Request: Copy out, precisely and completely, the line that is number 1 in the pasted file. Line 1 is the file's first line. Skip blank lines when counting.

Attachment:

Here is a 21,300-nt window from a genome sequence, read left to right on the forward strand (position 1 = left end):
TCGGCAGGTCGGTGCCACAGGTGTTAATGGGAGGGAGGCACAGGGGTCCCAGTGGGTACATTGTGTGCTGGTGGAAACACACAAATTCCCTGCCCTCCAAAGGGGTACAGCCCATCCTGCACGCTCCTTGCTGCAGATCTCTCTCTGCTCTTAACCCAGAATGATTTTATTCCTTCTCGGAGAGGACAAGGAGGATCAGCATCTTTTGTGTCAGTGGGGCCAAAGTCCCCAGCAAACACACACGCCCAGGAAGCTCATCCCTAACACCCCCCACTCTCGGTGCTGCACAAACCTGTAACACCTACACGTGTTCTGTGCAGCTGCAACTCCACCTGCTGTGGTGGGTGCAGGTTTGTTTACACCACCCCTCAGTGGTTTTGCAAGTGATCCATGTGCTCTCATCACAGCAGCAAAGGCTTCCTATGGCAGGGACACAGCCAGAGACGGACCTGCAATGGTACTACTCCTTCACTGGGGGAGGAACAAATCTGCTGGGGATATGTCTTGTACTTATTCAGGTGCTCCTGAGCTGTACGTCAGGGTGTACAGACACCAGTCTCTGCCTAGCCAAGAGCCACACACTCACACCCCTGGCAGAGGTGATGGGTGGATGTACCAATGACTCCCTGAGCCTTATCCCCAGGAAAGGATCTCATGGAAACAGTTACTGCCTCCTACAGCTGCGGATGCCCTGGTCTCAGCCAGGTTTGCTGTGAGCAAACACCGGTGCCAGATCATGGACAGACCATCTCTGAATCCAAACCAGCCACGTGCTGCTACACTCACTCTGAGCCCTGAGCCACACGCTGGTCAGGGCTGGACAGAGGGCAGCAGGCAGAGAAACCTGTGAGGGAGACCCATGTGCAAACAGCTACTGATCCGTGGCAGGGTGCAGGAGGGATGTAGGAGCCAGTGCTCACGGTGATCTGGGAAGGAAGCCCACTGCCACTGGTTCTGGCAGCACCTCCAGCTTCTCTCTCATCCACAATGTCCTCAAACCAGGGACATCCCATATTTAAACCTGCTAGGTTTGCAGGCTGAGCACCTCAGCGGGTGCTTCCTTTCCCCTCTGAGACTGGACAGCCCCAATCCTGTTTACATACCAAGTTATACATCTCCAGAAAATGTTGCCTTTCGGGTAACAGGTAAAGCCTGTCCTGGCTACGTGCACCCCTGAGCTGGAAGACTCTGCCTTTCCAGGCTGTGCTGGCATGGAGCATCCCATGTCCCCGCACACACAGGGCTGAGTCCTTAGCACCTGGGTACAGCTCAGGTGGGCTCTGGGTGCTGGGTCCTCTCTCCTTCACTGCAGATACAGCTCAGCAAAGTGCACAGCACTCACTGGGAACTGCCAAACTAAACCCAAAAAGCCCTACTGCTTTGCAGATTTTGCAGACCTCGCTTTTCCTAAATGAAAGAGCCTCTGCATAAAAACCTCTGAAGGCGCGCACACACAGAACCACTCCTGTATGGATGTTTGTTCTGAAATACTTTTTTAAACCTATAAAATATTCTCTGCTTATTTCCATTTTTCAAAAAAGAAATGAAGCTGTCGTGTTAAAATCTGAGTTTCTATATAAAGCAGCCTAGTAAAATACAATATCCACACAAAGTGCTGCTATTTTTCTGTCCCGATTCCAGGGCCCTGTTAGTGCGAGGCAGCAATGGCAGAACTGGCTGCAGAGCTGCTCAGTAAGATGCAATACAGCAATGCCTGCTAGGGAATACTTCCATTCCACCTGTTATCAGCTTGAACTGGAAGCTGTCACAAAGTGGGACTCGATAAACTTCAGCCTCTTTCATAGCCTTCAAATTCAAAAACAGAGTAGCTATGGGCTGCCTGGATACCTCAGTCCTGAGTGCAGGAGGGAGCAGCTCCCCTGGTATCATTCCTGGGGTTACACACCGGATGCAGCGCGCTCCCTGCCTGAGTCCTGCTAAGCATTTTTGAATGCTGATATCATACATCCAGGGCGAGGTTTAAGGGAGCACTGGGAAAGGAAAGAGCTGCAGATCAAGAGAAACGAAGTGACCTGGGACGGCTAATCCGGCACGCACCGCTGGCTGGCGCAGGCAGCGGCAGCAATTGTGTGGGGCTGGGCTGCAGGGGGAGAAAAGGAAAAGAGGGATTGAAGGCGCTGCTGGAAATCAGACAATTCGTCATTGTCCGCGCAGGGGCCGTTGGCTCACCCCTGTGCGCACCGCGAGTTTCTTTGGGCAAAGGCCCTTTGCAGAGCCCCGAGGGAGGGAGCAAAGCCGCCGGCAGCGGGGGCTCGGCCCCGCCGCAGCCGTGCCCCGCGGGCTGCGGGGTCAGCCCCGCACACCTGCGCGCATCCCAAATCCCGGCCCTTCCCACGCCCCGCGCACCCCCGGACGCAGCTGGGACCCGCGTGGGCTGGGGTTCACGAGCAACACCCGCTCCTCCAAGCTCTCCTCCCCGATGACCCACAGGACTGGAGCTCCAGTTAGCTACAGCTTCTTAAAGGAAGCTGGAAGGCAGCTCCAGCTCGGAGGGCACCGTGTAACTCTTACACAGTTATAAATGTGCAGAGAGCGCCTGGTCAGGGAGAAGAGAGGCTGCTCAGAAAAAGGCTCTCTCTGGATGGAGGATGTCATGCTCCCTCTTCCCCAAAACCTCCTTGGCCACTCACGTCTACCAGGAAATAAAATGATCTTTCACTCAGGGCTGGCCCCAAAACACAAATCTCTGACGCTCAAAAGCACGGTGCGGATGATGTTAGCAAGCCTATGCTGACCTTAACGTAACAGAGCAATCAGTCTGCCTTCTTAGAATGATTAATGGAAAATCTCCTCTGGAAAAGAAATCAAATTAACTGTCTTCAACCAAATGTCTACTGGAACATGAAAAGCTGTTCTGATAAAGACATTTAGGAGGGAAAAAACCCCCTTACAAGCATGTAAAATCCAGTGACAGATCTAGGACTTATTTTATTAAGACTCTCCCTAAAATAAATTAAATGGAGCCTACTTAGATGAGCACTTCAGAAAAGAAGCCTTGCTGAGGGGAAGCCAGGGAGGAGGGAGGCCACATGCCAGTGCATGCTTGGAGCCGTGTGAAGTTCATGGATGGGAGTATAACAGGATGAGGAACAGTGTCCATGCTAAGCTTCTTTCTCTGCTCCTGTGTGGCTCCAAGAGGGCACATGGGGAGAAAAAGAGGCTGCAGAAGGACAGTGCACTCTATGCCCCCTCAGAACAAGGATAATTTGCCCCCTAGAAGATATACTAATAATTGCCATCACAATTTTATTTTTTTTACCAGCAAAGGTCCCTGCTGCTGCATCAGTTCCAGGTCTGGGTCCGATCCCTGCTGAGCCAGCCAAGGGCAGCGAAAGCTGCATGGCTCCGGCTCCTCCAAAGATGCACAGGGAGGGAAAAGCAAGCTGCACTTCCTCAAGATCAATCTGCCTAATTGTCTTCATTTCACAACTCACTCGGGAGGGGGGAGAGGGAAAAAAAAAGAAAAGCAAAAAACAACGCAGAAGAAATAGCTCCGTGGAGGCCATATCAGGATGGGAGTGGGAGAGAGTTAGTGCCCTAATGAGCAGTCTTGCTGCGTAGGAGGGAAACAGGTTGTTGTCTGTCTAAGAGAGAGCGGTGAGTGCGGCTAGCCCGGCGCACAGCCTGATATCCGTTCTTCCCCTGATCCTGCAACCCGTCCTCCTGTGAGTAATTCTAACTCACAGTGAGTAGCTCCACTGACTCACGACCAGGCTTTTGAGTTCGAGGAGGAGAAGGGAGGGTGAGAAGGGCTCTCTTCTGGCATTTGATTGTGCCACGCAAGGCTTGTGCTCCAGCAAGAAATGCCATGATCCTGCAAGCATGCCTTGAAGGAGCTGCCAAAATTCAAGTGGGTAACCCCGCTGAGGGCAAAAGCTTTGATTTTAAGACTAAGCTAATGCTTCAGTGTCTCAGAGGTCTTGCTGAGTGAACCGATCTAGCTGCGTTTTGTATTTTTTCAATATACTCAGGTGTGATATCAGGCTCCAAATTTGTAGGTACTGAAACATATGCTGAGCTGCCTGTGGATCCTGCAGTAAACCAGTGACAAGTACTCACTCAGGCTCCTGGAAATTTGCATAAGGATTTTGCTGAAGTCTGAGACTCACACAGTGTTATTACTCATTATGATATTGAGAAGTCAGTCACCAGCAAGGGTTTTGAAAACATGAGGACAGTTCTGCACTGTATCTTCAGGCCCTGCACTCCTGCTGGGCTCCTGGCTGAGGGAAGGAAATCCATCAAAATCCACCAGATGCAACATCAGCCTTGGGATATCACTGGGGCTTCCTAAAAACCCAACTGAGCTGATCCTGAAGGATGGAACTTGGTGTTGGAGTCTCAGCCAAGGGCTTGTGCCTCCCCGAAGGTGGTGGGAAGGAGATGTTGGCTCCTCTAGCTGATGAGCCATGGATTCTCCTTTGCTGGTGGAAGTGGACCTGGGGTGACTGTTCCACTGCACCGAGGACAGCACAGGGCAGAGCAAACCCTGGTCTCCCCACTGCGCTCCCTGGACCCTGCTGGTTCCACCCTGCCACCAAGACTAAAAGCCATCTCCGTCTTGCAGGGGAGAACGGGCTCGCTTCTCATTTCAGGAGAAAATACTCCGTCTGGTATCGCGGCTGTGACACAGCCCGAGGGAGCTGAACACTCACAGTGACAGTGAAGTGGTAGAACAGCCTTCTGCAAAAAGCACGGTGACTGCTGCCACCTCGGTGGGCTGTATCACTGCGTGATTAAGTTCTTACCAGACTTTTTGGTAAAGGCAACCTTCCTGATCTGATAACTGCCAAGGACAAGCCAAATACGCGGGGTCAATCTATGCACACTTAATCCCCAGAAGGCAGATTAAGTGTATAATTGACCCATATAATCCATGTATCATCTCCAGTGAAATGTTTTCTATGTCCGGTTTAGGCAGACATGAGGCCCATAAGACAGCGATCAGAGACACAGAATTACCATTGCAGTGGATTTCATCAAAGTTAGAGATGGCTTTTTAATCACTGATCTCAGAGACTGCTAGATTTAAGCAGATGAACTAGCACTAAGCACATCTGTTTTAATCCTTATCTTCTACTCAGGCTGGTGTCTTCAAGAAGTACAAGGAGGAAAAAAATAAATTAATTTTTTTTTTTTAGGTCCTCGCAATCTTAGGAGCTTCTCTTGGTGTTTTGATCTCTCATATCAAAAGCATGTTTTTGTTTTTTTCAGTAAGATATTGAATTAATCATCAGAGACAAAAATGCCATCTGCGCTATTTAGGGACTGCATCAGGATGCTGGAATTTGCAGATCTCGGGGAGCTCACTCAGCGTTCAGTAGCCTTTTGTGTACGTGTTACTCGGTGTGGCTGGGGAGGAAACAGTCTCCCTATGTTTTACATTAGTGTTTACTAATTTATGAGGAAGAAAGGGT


Here is a 21,300-nt window from a genome sequence, read left to right on the forward strand (position 1 = left end):